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The subclass Alismatidae consists of 16 families and scarcely 500 species. They are considered to be a near basal side branch of monocots, and are a relictual group that has retained a number of primitive features. The subclass is typically apocarpous and aquatic. Flowers can be showy or highly reduced. The vascular system is usually not well lignified and often much reduced, with vessels restricted to roots if present. It has been customary, although not without considerable debate, to link the Alismatidae to the Magnoliidae via the dicot Nymphaeales - the water lilies. Adaptation to aquatic, brackish, and even marine environments and subsequent reduction or loss of characters is a common trend. This trend is correlated with a diverse set of adaptations to water pollination.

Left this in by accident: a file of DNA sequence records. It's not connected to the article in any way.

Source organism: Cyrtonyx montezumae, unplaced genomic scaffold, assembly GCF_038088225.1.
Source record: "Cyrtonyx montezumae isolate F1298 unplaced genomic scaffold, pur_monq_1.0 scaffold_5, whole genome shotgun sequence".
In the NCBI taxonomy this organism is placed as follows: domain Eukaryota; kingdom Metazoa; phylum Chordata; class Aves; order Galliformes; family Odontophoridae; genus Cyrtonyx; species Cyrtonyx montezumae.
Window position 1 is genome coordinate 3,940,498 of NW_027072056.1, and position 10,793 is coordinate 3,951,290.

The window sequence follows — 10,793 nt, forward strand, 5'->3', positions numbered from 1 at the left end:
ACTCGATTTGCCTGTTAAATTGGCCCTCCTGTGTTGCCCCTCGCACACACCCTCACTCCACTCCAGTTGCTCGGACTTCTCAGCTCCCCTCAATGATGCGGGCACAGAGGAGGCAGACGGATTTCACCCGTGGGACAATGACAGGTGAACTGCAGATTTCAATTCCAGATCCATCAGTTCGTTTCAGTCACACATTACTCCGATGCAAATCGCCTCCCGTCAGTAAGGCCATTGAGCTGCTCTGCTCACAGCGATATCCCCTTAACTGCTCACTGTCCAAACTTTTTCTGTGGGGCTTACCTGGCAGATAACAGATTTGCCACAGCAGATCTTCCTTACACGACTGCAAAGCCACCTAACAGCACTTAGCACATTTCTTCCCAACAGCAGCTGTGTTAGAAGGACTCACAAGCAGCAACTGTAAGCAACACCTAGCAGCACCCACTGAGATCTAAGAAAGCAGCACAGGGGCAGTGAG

Recent molecular phylogenetic analyses indicate that the Alismatidae are indeed the basal group in monocots. These studies also indicate that the aroids (Araceae and Lemnaceae), previously placed in the subclass Arecidae, belong with this basal group.
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